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What the budget deal means for Americans

December 19, 2013 at 12:00 AM EDT
The bipartisan budget plan passed by Congress will avert another government shutdown, give the Pentagon some relief from automatic spending cuts and restore billions of dollars to domestic programs. Gwen Ifill talks to Lori Montgomery of The Washington Post about how most Americans will experience effects of the budget plan.

GWEN IFILL: There’s been a lot of talk about the politics behind the bipartisan budget agreement.

We take a closer look now at the devil in those details.

Senate Democrats were happy today to tout the budget deal headed to the president’s desk.

Budget Committee Chairwoman Patty Murray said, the agreement was about more than just funding the government.

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SEN. PATTY MURRAY, D-Wash.: We showed the American people that members of Congress can work together, that we can listen to each other and get into a room and talk frankly without trying to hurt each other politically. Secondly, by breaking through the partisanship, we finally ended the seemingly never-ending cycle of lurching from one crisis to the next.

GWEN IFILL: The budget plan averts another government shutdown like the one this past October that lasted for 16 days. It also gives the Pentagon some relief from automatic spending cuts and restores billions of dollars to domestic programs, including scientific research.

The $62 billion price tag will be paid for in part by scaling back benefits for military retirees under the age of 62. But, already, there is talk from both sides about finding the money somewhere else instead.

The deal won nine Republican votes yesterday, but others, including Tom Coburn of Oklahoma, argued it does more harm than good.

SEN. TOM COBURN, R-Okla.: But I want to describe who it’s a compromise for. It’s a compromise for the politicians. It’s not a compromise for the American people, because what it really does is increase spending and increase taxes.

GWEN IFILL: At the White House, aides to President Obama released a statement after the vote, saying, in part: “It’s a good first step away from the shortsighted, crisis-driven decision-making that has only served to act as a drag on our economy.”

The agreement now awaits the president’s signature.

Now here to walk us through some of the lingering debate about the budget deal is Lori Montgomery of The Washington Post.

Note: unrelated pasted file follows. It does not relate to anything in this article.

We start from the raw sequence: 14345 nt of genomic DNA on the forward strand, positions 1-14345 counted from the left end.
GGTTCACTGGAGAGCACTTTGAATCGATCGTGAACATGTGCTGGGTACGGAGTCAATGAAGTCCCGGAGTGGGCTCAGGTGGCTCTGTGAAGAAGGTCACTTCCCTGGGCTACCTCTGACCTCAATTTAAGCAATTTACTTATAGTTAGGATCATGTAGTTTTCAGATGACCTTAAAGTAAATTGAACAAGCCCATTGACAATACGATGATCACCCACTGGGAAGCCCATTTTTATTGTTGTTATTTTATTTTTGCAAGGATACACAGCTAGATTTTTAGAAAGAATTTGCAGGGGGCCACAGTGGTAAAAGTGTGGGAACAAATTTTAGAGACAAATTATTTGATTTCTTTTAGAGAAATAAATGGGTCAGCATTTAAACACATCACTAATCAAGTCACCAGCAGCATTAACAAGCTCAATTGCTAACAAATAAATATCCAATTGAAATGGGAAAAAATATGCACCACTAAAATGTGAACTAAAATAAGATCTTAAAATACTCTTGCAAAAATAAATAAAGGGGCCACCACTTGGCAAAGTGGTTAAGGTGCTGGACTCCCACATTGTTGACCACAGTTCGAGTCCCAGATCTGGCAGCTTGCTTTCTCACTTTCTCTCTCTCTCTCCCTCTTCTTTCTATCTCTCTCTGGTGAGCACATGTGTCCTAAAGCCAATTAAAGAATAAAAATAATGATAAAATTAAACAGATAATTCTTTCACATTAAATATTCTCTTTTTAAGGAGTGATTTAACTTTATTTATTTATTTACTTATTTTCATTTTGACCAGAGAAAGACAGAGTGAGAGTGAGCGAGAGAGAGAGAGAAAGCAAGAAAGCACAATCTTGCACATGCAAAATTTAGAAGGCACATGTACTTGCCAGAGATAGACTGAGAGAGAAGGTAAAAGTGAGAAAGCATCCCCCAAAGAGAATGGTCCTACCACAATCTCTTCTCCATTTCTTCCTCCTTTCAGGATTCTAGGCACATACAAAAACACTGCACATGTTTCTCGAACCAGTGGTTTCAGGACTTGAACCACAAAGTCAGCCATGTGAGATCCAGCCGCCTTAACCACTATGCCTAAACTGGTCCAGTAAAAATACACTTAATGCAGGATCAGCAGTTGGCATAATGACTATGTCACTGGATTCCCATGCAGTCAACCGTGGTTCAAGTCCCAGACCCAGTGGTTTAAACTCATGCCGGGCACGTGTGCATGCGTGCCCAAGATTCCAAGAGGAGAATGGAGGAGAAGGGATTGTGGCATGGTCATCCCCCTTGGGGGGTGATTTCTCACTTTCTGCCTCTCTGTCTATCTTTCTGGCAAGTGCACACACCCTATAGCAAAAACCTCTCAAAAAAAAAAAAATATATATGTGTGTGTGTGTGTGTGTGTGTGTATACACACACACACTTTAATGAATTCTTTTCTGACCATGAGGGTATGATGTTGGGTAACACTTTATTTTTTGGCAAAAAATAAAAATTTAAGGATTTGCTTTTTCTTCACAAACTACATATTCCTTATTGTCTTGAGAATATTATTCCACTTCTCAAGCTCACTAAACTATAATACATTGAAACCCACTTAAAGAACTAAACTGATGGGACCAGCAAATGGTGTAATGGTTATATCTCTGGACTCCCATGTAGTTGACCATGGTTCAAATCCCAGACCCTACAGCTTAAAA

Welcome back, Lori.

LORI MONTGOMERY, The Washington Post: Thanks for having us.

GWEN IFILL: So, does this deal mean that all those sequester cuts that we talked about, those across-the-board budget cuts have been permanently eased?

LORI MONTGOMERY: No, in fact, they have not been permanently eased.

This is a very modest deal. And Paul Ryan and Patty Murray said from the outset that they weren’t going to try to solve all the world’s problems. So what they have done is for the current fiscal year, they have walked back half of the sequester cuts. So $45 billion goes back to the agencies, $45 billion in cuts stays in place.

Next year, there is a slightly smaller relief from sequester. And after that, sequester stays put. So Republicans have won something, in the sense that they have maintained the spending caps that will reduce spending for the next 10 years.

But, in the short-term, for now, there’s going to be a big boost in spending for domestic agencies and the Pentagon that they hadn’t been expecting.

GWEN IFILL: So when you raise — when you raise that cap and you talk about domestic spending for the Pentagon, there are other agencies which I imagine benefit as well. Somebody got a benefit out of this.

Among them, for instance, during the shutdown we heard a lot about the National Institutes of Health, and children being turned away from medical trials. Do they now get more money?

LORI MONTGOMERY: Well, see, all of that has yet to be decided. And it’s been a little like premature celebrating around here. We have all been saying, oh, this avoids another government shutdown.

In fact, they have yet to — they have to pass another bill to avoid a government shutdown…



LORI MONTGOMERY: … which could still happen on January 15. I mean, in a rational world, it wouldn’t because Republicans and Democrats have now agreed, OK, here’s the number, this is what we’re going to spend on these things this year.

But they still have to, like, apportion out all this extra money that they have just decided to spend. And that will happen over the next month. And they will pass that bill, hopefully, when they get back in January.

GWEN IFILL: But the way things look now, for instance, we say somebody benefits, somebody pays. Are military retirees paying? There has been a lot of talk about that this week.

LORI MONTGOMERY: Yes. So this is by far the most controversial pay-for in this package.

This package doesn’t give away any of the extra money, but it does identify all of the savings that allow us to spend more now. So, those $85 billion in cuts, fees, airline passengers will pay more. There’s a bunch of stuff. But by far, the group that is yelling the loudest and getting hit most dramatically are military retirees.